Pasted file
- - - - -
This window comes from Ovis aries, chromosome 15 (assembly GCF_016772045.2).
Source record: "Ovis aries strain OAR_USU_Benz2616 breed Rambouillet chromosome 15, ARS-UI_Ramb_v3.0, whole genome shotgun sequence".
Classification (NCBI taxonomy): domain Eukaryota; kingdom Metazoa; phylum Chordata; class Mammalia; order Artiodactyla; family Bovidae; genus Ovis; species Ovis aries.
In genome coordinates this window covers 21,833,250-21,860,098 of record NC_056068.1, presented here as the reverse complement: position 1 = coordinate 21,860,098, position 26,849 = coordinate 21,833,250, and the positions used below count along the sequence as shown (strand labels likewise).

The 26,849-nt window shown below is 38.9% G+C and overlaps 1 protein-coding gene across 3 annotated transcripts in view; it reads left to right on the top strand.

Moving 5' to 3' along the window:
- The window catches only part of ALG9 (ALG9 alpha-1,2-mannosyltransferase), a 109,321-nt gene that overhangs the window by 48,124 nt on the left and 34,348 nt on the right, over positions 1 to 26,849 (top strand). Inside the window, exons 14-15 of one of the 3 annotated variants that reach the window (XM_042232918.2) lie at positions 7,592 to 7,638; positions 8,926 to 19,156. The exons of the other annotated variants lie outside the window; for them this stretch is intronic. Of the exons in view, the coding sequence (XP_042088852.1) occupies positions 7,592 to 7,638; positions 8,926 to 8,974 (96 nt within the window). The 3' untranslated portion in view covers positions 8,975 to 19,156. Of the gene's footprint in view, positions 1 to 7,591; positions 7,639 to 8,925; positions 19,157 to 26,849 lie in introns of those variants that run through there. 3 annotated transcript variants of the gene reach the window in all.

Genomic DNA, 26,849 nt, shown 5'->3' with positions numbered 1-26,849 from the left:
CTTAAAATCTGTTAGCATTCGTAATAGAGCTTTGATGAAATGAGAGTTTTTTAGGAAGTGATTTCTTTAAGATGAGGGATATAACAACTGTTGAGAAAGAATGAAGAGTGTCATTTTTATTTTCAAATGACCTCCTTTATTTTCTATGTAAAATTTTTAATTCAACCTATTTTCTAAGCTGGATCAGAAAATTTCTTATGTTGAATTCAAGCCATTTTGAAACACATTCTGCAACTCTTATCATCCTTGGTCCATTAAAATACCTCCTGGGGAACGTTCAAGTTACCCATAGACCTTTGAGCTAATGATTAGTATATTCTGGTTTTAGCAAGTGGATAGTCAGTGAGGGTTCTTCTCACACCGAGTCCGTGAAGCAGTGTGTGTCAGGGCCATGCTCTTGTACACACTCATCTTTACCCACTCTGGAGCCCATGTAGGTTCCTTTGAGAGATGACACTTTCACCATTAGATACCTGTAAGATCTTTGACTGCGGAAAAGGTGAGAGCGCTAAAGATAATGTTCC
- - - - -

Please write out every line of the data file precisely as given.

This window comes from Ovis aries, chromosome 15 (assembly GCF_016772045.2).
Source record: "Ovis aries strain OAR_USU_Benz2616 breed Rambouillet chromosome 15, ARS-UI_Ramb_v3.0, whole genome shotgun sequence".
Classification (NCBI taxonomy): domain Eukaryota; kingdom Metazoa; phylum Chordata; class Mammalia; order Artiodactyla; family Bovidae; genus Ovis; species Ovis aries.
In genome coordinates this window covers 21,833,250-21,860,098 of record NC_056068.1, presented here as the reverse complement: position 1 = coordinate 21,860,098, position 26,849 = coordinate 21,833,250, and the positions used below count along the sequence as shown (strand labels likewise).

The 26,849-nt window shown below is 38.9% G+C and overlaps 1 protein-coding gene across 3 annotated transcripts in view; it reads left to right on the top strand.

Moving 5' to 3' along the window:
- The window catches only part of ALG9 (ALG9 alpha-1,2-mannosyltransferase), a 109,321-nt gene that overhangs the window by 48,124 nt on the left and 34,348 nt on the right, over positions 1 to 26,849 (top strand). Inside the window, exons 14-15 of one of the 3 annotated variants that reach the window (XM_042232918.2) lie at positions 7,592 to 7,638; positions 8,926 to 19,156. The exons of the other annotated variants lie outside the window; for them this stretch is intronic. Of the exons in view, the coding sequence (XP_042088852.1) occupies positions 7,592 to 7,638; positions 8,926 to 8,974 (96 nt within the window). The 3' untranslated portion in view covers positions 8,975 to 19,156. Of the gene's footprint in view, positions 1 to 7,591; positions 7,639 to 8,925; positions 19,157 to 26,849 lie in introns of those variants that run through there. 3 annotated transcript variants of the gene reach the window in all.

Genomic DNA, 26,849 nt, shown 5'->3' with positions numbered 1-26,849 from the left:
CTTAAAATCTGTTAGCATTCGTAATAGAGCTTTGATGAAATGAGAGTTTTTTAGGAAGTGATTTCTTTAAGATGAGGGATATAACAACTGTTGAGAAAGAATGAAGAGTGTCATTTTTATTTTCAAATGACCTCCTTTATTTTCTATGTAAAATTTTTAATTCAACCTATTTTCTAAGCTGGATCAGAAAATTTCTTATGTTGAATTCAAGCCATTTTGAAACACATTCTGCAACTCTTATCATCCTTGGTCCATTAAAATACCTCCTGGGGAACGTTCAAGTTACCCATAGACCTTTGAGCTAATGATTAGTATATTCTGGTTTTAGCAAGTGGATAGTCAGTGAGGGTTCTTCTCACACCGAGTCCGTGAAGCAGTGTGTGTCAGGGCCATGCTCTTGTACACACTCATCTTTACCCACTCTGGAGCCCATGTAGGTTCCTTTGAGAGATGACACTTTCACCATTAGATACCTGTAAGATCTTTGACTGCGGAAAAGGTGAGAGCGCTAAAGATAATGTTCC